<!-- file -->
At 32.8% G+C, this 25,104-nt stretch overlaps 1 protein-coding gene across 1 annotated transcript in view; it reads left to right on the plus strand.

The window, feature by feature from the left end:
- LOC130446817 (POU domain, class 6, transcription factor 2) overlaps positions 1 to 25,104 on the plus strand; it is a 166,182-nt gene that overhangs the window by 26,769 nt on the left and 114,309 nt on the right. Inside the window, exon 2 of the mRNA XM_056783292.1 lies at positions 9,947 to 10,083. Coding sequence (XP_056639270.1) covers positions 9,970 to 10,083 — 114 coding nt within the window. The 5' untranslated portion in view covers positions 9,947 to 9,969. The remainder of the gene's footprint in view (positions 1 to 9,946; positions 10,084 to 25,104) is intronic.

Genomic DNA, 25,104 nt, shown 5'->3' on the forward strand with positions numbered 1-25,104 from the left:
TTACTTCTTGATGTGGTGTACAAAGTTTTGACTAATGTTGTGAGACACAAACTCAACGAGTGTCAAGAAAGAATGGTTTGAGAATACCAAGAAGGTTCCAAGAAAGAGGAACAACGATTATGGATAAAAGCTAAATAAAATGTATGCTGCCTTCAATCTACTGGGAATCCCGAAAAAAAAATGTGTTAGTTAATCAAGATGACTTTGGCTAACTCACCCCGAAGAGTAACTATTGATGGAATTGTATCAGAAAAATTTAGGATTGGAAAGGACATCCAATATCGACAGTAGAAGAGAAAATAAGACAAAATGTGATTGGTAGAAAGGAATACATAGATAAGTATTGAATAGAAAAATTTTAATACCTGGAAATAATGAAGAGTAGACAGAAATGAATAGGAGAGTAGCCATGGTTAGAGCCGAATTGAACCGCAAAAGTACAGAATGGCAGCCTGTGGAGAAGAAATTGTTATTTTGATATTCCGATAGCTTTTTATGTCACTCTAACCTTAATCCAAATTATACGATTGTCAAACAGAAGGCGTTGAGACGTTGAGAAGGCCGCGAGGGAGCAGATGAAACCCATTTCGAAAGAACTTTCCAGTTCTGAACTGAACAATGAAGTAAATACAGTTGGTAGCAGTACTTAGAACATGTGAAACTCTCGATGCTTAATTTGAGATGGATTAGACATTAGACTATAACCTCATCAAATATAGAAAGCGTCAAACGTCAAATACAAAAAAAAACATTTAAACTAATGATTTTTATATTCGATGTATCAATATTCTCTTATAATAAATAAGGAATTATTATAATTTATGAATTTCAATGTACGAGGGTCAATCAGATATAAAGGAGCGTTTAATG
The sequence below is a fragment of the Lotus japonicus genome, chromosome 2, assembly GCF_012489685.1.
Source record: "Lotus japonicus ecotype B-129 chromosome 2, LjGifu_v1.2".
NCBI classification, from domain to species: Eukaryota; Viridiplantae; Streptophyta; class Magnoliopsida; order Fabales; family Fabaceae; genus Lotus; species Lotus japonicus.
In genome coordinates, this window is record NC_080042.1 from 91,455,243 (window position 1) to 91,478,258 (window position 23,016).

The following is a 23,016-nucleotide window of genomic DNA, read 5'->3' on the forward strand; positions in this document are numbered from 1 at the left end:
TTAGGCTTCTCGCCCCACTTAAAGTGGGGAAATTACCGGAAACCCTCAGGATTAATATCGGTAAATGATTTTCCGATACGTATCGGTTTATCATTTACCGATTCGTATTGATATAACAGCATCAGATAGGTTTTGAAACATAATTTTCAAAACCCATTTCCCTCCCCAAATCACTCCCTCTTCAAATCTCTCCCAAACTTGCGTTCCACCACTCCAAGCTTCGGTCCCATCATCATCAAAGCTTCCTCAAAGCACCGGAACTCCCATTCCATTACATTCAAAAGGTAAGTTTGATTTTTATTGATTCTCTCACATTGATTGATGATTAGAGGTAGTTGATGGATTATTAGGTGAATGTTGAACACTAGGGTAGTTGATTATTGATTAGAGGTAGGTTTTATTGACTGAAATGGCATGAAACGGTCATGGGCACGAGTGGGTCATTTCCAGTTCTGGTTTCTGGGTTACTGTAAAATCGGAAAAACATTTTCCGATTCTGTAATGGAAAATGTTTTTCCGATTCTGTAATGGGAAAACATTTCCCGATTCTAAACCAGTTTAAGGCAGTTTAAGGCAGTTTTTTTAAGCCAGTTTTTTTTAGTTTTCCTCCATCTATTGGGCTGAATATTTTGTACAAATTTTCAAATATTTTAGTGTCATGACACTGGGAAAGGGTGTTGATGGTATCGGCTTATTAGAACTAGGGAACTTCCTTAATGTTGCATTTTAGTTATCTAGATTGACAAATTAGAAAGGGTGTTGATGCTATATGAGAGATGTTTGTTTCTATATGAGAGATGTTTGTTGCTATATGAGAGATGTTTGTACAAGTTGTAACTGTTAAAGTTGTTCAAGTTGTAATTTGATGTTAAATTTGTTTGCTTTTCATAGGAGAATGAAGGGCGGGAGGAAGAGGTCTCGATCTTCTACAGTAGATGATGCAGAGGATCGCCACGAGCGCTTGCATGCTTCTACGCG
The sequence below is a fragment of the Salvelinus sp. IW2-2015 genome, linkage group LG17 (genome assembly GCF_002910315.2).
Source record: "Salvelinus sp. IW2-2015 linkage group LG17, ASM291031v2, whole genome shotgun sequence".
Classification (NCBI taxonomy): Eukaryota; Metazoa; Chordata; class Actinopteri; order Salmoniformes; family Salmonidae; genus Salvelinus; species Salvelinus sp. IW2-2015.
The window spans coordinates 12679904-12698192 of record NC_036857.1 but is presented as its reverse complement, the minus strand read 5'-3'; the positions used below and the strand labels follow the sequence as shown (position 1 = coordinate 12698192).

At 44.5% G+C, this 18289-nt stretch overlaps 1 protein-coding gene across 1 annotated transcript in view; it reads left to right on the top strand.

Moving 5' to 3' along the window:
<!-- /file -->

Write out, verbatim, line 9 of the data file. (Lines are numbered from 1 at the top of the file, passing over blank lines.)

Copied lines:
In genome coordinates, this window is record NC_080042.1 from 91,455,243 (window position 1) to 91,478,258 (window position 23,016).